Yes, I'm still talking about it. This probably chagrins some of you--get over it. The journey Love Wins has sent me on has been incalculably rewarding to my faith. I wouldn't trade it for all the marbles in your collection. It has caused me to think and dig deeper than almost any other book I've ever read. It has introduced me to wonderful people, like NT Wright. It has given my mom and me the most thorough theological discussion we've had in years (and simultaneously knocked me off my theological high horse, "Crap," I thought to myself, "my mom knows a ton of crud I don't know about, gotta do even further catch up").

Anything that broadens your thinking is a great gift indeed. Listening can be dangerous, but I suggest there is no other way forward. I'm afraid of all of the ideas and philosophies my one-year-old will be bombarded with, but protectionism is not the ultimate answer. That will always be a failed strategy; informed engagement will be my weapon of choice (until I change my mind again, that is). I try to be a careful thinker, I haven't abandoned my tradition for whatever it is, and isn't, that Bell is advocating. Yet, like a poor but giddy teenage girl, I am trying the dress on very carefully, turning this way and that, seeing if it will work, pounding out the calculus in my brain to see if it is perfection, and therefore worth the cost. We won't ever know what perfection looks like in this life, but, to smash the metaphor, perhaps some of the better bits of the dress can be harvested and grafted onto the current thelogical garment I'm donning.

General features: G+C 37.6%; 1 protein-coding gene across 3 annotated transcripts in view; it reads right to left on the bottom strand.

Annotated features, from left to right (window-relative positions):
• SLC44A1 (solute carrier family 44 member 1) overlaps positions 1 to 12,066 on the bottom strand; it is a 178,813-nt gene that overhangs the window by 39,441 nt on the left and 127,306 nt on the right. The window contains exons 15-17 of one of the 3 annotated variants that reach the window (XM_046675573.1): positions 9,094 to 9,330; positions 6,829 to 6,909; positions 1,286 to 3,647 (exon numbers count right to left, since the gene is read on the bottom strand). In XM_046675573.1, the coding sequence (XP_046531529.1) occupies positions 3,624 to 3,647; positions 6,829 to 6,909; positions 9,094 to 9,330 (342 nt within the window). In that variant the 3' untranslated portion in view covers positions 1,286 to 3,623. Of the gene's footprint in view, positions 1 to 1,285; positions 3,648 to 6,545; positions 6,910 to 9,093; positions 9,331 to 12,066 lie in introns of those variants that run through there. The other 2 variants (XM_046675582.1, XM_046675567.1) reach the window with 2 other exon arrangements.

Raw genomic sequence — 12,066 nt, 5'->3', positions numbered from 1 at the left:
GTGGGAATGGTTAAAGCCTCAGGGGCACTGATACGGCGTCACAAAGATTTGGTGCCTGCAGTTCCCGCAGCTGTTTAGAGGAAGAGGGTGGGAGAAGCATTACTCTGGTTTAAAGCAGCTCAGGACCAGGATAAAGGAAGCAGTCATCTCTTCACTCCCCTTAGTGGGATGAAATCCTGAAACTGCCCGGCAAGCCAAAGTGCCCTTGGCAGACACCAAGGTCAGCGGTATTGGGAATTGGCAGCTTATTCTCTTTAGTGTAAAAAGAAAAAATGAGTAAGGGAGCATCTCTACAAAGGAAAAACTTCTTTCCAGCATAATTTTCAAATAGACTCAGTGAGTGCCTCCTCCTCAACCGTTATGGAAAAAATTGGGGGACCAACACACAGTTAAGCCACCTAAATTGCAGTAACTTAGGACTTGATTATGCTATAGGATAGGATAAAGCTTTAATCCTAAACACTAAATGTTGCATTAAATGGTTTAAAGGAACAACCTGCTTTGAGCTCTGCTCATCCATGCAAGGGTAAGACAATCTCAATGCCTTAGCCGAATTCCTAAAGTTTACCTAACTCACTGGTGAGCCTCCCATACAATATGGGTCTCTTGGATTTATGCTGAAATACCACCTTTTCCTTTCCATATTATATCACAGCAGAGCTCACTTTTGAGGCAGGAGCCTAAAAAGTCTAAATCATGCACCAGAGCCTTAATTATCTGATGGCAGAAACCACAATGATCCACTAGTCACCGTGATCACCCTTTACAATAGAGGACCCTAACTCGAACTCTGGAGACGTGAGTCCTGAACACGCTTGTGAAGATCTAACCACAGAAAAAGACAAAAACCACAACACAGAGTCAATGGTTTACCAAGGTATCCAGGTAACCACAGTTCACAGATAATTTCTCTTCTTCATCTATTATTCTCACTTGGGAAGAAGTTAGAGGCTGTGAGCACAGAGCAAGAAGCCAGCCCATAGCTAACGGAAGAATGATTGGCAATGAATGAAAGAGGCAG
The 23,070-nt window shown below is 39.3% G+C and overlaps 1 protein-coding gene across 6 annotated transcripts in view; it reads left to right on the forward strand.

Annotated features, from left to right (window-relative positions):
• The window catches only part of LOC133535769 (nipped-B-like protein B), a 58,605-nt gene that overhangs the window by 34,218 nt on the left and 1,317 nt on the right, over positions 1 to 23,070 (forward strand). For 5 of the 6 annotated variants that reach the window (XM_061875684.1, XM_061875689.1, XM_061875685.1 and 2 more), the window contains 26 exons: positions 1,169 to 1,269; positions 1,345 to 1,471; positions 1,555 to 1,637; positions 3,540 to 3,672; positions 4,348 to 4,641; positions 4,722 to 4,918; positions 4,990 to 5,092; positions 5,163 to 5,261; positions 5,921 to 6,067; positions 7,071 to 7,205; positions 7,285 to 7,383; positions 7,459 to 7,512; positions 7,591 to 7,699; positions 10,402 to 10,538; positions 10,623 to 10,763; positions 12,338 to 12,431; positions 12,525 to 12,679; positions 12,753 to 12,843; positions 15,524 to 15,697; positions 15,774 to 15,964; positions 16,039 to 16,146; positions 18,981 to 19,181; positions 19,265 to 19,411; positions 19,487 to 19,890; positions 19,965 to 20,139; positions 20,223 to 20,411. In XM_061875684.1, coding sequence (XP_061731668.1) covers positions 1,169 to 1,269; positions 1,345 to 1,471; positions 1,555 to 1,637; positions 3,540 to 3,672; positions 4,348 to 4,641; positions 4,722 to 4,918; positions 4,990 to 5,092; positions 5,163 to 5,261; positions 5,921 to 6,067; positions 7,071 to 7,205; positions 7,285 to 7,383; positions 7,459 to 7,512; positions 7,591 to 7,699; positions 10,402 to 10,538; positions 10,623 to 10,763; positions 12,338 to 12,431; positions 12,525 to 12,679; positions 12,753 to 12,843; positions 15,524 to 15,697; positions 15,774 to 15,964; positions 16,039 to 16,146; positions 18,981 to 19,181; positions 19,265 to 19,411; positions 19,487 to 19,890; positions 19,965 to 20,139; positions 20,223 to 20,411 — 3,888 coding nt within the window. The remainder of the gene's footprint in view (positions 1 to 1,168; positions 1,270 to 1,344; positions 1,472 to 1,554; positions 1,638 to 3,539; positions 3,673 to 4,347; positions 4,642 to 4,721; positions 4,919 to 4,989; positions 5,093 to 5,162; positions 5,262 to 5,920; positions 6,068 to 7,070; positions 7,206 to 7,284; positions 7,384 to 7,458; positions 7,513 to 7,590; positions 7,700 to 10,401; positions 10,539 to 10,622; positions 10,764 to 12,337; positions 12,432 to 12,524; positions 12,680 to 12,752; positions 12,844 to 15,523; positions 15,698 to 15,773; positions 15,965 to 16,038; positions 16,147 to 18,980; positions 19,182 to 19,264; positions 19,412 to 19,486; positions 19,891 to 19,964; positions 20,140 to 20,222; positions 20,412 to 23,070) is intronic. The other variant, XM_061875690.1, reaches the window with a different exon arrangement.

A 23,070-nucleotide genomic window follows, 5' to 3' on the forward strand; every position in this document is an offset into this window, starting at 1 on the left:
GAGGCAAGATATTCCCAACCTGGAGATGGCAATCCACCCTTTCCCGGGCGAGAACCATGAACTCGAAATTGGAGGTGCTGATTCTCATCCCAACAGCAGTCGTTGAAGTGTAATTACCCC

On to the point: If you've been paying attention you know that I am a big fan of David Dark. I remind you so that you know I'm biased on this one; of course I love his review, I'm in love with him. But I do think, my heterosexual crush not withstanding, that it merits my high praise. He does the best job of anyone I've seen so far of holding together Bell's take on God's mercy (love), just as much as God's justice (judgement). He reminds us that it's a point that's been lost in the shuffle, Bell is not getting rid of hell, so don't let your mind go there. I hear Dark picking up on Bell's cue and deepening what it means to be a Christian here on earth. I think that effort, more so than anything else, is Bell's biggest contribution, one that should be listened to by all Christians, and one that I have no problem whole-heartedly standing behind.

Here is the review, you should probably read it twice, lord knows I needed to.

Monday, April 25, 2011

They Cry so Loud

These Cheez-its are calling my name from the drawer; not unlike the way murder victims must cry from under the floorboards to those who have done them wrong...i don't know that I'm going to make it.

~Sent From My Cool Phone

Moderate Sized Loser

See that waist line? Well get a good ganders because it's going the way of my hairline; only in this case, that's a good thing.

I started at my new job just in time to qualify for their "Biggest Loser" contest. I have been waiting 10 years for this to happen. You see, the problem with me is this:

If I don't have a force outside of myself to motivate, then I won't do it. In high school I ran track and wrestled. I went to state for both my senior year, and I was a physical specimen to be celebrated and studied.

The day of the state track semifinals would be my last day of serious workout up until this point. I'm embarrassed to say just how long ago that was, so let's just say I had my ten year reunion this last fall. Yes, of course I have worked out since then, but never more than two days in a week, and never more of that than two weeks in a row. I believe the last "run" I went on took place sometime in the second term of the Bush Administration.